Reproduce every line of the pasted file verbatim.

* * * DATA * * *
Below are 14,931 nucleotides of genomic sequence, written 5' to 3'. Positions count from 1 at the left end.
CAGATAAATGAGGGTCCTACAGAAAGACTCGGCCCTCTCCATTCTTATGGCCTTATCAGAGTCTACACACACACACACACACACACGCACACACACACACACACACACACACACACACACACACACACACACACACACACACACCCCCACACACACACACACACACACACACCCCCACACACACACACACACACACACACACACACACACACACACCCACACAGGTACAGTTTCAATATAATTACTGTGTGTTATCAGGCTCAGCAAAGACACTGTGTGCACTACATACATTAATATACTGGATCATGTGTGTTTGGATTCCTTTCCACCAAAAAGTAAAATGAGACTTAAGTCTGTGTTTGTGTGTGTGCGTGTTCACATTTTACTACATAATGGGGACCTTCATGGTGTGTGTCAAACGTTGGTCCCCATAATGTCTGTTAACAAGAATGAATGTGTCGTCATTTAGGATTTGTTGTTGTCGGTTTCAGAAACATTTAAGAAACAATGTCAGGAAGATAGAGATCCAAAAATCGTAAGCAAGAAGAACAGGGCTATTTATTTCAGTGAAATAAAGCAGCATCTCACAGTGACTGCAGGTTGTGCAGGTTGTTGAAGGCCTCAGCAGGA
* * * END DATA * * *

Below are 14,931 nucleotides of genomic sequence, written 5' to 3'. Positions count from 1 at the left end.
CAGATAAATGAGGGTCCTACAGAAAGACTCGGCCCTCTCCATTCTTATGGCCTTATCAGAGTCTACACACACACACACACACACACGCACACACACACACACACACACACACACACACACACACACACACACACACACACACACCCCCACACACACACACACACACACACACCCCCACACACACACACACACACACACACACACACACACACACACCCACACAGGTACAGTTTCAATATAATTACTGTGTGTTATCAGGCTCAGCAAAGACACTGTGTGCACTACATACATTAATATACTGGATCATGTGTGTTTGGATTCCTTTCCACCAAAAAGTAAAATGAGACTTAAGTCTGTGTTTGTGTGTGTGCGTGTTCACATTTTACTACATAATGGGGACCTTCATGGTGTGTGTCAAACGTTGGTCCCCATAATGTCTGTTAACAAGAATGAATGTGTCGTCATTTAGGATTTGTTGTTGTCGGTTTCAGAAACATTTAAGAAACAATGTCAGGAAGATAGAGATCCAAAAATCGTAAGCAAGAAGAACAGGGCTATTTATTTCAGTGAAATAAAGCAGCATCTCACAGTGACTGCAGGTTGTGCAGGTTGTTGAAGGCCTCAGCAGGA